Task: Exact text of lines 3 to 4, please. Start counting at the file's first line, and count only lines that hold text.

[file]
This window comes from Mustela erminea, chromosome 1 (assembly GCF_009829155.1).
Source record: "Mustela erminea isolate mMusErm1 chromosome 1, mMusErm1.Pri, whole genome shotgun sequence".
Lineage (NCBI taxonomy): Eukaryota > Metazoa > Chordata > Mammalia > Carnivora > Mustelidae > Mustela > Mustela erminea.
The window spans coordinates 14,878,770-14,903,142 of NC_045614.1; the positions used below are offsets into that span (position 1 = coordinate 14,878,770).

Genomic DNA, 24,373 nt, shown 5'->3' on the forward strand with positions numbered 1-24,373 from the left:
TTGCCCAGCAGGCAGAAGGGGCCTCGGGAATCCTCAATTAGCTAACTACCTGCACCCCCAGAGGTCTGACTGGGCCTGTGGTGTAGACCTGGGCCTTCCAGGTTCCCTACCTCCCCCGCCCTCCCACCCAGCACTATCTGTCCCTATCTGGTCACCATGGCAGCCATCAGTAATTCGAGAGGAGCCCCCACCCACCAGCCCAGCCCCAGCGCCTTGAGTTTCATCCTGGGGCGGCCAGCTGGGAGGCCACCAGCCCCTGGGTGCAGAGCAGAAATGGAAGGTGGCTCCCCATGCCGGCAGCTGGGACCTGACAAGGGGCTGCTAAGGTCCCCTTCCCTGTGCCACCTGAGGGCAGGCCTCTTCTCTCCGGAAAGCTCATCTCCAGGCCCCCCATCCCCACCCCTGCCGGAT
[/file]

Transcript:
Lineage (NCBI taxonomy): Eukaryota > Metazoa > Chordata > Mammalia > Carnivora > Mustelidae > Mustela > Mustela erminea.
The window spans coordinates 14,878,770-14,903,142 of NC_045614.1; the positions used below are offsets into that span (position 1 = coordinate 14,878,770).